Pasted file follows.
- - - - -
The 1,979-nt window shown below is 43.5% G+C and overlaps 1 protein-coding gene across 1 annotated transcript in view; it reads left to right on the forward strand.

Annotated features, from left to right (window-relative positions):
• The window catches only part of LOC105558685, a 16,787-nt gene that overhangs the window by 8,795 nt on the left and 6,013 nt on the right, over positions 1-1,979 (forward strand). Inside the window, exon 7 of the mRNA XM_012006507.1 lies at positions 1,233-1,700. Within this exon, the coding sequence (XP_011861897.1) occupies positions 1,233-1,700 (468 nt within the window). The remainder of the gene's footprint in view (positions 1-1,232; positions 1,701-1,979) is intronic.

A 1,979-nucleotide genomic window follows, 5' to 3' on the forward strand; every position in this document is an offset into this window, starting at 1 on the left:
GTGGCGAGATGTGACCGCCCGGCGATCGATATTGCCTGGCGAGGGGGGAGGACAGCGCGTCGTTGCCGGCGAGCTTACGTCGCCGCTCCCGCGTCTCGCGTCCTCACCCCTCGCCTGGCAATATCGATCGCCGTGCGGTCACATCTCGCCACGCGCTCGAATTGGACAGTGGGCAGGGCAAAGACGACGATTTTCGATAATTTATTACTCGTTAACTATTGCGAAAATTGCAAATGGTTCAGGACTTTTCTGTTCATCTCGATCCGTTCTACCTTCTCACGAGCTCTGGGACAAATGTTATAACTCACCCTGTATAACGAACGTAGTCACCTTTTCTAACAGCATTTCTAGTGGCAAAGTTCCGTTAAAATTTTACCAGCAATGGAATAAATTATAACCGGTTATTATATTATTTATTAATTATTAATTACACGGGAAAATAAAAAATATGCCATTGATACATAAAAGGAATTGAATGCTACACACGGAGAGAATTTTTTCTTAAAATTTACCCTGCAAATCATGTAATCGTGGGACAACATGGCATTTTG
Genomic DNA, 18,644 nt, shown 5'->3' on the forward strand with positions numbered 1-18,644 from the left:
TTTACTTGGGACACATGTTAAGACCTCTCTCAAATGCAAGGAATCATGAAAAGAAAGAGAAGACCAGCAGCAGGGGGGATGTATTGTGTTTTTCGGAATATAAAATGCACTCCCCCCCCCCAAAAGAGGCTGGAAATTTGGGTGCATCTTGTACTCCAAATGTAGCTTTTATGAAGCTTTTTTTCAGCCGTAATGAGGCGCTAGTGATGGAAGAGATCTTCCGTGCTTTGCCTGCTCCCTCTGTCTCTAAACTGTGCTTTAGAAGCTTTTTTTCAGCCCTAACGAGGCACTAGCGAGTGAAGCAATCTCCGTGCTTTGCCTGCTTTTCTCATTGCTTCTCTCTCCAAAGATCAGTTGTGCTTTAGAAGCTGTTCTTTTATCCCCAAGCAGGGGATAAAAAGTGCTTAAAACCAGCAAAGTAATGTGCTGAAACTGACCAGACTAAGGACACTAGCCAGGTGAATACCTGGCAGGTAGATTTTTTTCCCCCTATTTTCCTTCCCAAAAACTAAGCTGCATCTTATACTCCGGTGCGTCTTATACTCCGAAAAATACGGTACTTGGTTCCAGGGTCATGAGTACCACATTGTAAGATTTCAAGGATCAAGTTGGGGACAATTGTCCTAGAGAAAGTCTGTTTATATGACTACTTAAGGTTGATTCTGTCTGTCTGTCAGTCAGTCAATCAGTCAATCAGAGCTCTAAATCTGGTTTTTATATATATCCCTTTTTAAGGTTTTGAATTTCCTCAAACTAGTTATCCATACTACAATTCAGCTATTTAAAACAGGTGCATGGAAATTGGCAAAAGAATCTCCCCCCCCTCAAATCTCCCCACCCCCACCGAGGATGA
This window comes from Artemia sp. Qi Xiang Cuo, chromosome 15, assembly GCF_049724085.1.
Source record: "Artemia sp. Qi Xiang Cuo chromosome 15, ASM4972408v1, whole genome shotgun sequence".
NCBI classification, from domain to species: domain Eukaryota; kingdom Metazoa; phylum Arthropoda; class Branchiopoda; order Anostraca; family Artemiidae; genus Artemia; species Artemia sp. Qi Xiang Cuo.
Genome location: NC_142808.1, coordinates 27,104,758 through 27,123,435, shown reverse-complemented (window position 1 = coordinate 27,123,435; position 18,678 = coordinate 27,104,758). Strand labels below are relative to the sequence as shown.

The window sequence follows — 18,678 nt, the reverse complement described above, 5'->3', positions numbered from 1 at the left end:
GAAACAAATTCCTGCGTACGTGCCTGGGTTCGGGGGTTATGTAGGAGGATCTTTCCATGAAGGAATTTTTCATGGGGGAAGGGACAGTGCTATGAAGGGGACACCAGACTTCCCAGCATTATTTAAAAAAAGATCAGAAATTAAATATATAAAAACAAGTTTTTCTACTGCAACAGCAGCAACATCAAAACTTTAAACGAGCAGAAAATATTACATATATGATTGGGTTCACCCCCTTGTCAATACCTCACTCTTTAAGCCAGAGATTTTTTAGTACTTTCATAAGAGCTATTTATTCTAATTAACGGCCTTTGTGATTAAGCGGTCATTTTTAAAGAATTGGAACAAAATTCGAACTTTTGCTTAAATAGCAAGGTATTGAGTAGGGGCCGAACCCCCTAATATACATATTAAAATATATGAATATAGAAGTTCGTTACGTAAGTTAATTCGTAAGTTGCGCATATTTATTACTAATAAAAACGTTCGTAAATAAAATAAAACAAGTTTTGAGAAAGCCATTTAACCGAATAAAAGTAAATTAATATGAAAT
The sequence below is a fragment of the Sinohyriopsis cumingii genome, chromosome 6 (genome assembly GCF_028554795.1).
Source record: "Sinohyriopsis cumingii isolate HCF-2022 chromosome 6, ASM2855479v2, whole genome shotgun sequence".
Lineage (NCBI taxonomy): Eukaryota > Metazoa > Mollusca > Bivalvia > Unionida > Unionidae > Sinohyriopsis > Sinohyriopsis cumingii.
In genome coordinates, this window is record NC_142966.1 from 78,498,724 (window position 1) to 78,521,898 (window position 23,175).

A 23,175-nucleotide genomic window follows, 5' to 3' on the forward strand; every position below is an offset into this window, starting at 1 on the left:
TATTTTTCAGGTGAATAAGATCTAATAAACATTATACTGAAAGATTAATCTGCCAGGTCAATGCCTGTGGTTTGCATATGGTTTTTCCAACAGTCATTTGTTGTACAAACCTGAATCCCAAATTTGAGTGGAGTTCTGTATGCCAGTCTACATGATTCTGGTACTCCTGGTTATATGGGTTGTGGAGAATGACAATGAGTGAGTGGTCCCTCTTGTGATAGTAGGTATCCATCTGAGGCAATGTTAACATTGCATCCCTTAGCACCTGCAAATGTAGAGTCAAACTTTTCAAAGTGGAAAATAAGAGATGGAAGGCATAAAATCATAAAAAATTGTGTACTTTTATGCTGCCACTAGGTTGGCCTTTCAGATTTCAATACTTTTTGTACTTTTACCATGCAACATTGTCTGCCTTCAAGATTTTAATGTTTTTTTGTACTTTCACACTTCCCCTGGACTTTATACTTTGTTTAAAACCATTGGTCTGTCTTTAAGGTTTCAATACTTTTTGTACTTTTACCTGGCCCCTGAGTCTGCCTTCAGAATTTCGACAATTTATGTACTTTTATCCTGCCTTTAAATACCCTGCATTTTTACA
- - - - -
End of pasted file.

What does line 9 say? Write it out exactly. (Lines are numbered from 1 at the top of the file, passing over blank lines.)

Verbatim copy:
Source record: "Artemia sp. Qi Xiang Cuo chromosome 15, ASM4972408v1, whole genome shotgun sequence".